I wished I had purchased a battery breast pump, it is amazing how requiring a plug to be able to pump really restricts you. The amount of time I have ended up hand expressing in bathrooms as the office I am in doesn't have a meeting room that doesn't have glass windows - great for airiness, terrible for privacy!
Breastfeeding has definitely been a journey for me. A fairly easy journey for the most part but at the start I didn't expect to be saying that.
My first breastfeeding post was when Annabelle was a few weeks old. You can read it here. My introduction to breastfeeding wasn't the idealistic experience we had been told about in antenatal classes.
Two months into breastfeeding Annabelle and I had found our rhythm but it wasn't without challenges. I shared my experience in this post here - it includes some breastfeeding truths I never knew about!
Being back at work has probably been the biggest change in my breastfeeding journey though. For almost 3 months I have had to factor in pumping in order to keep our supply of milk stocked up for Annabelle to have when I am not around. I have had to make time when I am in the office, I have had to find time in my work day and I have to plan to not be travelling too much in one day that would mean I couldn't pump once my boobs have filled up. It can be a logistical nightmare.
|This is meant to be a good read and full of advice!|
When I am working from home (which I get to do fairly often) it is a benefit if I can do it on days that Annabelle is being looked after my Mum so she's in the house. That way I can time my lunch break so I can come and feed Annabelle pre-nap.
The one thing that has changed significantly over the year is the way Annabelle feeds. At the start feeds were short and it was easy to tell when she was done. Nowadays feeds can last anywhere between 20 mins and 45 mins. They are less frequent but it is also harder to tell if/when she has had enough. She can be easily distracted and will often have some milk, get down off me, wander around, come back for me. In addition it has created an interesting challenge in our relationship.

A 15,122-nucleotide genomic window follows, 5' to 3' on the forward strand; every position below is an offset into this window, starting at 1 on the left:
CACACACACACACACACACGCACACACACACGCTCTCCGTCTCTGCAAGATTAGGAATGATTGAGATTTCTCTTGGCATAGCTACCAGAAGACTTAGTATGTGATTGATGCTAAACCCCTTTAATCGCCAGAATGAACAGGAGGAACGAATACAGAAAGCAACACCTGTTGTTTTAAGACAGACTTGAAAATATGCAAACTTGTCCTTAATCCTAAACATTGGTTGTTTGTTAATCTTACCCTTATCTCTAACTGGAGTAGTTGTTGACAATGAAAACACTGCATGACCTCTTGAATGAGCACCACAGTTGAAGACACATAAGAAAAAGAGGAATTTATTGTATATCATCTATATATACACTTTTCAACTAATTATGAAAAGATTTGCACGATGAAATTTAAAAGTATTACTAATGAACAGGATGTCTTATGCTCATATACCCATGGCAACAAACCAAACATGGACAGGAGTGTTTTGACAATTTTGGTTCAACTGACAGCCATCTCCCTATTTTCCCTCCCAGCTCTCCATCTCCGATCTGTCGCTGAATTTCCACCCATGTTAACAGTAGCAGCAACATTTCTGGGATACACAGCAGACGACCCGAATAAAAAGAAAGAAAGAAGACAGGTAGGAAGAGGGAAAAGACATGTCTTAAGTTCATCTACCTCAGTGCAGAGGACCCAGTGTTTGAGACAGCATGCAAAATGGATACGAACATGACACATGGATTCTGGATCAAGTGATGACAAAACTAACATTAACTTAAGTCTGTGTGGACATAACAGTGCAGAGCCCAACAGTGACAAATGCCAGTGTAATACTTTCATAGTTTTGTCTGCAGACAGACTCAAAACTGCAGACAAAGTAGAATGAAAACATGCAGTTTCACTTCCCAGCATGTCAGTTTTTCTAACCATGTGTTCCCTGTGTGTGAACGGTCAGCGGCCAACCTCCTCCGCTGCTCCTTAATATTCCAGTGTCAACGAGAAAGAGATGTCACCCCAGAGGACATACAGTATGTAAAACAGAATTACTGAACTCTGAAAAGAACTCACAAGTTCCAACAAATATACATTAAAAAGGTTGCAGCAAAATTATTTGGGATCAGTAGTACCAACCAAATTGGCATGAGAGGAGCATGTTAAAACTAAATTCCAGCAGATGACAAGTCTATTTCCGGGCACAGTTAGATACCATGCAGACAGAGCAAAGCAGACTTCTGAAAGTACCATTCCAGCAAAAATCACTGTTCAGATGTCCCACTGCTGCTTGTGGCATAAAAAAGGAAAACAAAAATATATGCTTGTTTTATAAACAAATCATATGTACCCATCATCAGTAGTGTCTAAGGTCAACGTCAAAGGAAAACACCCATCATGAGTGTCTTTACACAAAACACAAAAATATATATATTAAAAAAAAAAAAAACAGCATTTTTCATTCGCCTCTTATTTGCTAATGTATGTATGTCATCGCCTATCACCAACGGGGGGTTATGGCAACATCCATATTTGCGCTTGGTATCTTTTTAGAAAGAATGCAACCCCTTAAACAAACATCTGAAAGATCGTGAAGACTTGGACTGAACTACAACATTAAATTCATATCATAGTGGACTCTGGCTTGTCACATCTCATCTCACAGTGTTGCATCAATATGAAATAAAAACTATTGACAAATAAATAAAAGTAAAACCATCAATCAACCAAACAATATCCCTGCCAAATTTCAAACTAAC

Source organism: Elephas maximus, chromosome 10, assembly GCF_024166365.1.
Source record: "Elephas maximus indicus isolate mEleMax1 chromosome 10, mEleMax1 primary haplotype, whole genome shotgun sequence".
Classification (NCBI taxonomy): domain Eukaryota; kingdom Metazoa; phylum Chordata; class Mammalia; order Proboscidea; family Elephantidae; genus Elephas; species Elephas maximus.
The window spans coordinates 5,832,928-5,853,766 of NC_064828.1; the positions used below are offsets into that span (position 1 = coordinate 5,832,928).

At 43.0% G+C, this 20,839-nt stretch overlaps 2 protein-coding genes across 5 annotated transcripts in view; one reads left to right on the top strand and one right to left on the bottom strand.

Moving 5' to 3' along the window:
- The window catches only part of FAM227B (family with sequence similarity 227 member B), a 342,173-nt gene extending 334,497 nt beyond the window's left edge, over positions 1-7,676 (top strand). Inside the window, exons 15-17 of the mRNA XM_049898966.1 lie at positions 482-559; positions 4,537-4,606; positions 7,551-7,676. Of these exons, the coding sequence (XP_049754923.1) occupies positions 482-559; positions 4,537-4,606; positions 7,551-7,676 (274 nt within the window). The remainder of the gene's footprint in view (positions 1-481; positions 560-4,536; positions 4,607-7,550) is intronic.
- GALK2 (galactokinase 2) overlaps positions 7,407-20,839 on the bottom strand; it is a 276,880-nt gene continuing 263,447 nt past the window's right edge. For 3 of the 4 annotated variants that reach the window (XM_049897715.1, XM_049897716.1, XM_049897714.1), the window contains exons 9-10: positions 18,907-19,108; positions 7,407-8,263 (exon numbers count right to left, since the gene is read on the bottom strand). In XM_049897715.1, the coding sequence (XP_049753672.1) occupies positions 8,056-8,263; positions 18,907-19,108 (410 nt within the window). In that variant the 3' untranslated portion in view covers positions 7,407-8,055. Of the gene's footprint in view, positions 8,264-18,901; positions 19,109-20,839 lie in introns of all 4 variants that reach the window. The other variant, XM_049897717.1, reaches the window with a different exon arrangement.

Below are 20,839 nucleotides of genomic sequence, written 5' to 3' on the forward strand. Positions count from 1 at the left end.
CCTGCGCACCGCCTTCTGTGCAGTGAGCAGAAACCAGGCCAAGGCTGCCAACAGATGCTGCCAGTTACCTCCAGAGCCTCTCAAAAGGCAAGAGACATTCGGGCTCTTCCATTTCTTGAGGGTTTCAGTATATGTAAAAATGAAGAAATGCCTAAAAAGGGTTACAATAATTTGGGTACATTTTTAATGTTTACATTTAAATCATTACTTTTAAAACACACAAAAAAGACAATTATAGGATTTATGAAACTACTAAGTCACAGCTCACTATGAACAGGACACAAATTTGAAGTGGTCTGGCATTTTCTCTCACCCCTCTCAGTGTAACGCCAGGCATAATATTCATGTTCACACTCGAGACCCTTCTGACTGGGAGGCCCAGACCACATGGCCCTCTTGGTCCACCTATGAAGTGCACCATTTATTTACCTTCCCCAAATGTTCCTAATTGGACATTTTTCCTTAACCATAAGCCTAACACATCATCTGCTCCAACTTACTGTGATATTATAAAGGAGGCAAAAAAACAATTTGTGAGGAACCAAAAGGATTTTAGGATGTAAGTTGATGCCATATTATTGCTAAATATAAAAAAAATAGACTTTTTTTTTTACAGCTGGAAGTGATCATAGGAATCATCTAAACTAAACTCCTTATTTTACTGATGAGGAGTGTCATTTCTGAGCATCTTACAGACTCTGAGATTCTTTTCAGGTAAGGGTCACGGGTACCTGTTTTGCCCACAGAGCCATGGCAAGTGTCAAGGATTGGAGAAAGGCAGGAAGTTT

For Annabelle's entire life I have been a source of food and comfort and sometimes it is hard to separate myself from being that and just be Mum. I can walk through the door after a meeting or walk downstairs for a refreshment and Annabelle will be on me. I may get a hug but within 5 minutes if I am not feeding her she will meltdown. That is hard. It is not always related to her usual feeding times so it's not predictable, all I know is I get a few minutes of her being excited to see me followed by a really tough time. What's harder is she can be easily pacified by others - it's just me that gets the hard time.
I am at the stage now where I can honestly say I have no idea how much longer I will continue breastfeeding. I think we will try and naturally phase it out. Annabelle eats a lot and is happy drinking anything from a bottle (now) so we can start to introduce other milk if we need to. While I love the bonding and time we have together during feeding I won't miss the fidgeting, the hitting, the epic feeds that mean I can be sat alone (as Annabelle will be napping while she feeds) listening to everything happening outside. This isn't always an issue but at events it leaves me feeling isolated.
And then there are the leaps. When Annabelle is going through a leap then feeding becomes more of a priority, she uses it as comfort but also because she seems to need more food. Unfortunately in a leap Annabelle also seems to go off actual food or make it more difficult to feed her easily.
So there it is. A year of breastfeeding. We've been lucky to have had such a good run, I'll be forever grateful that I have been able to breastfeed, parenting would certainly have had different challenges had I not.
|Climbing the stairs at Warwick Castle|
I wonder if there will be an 18 months of breastfeeding post????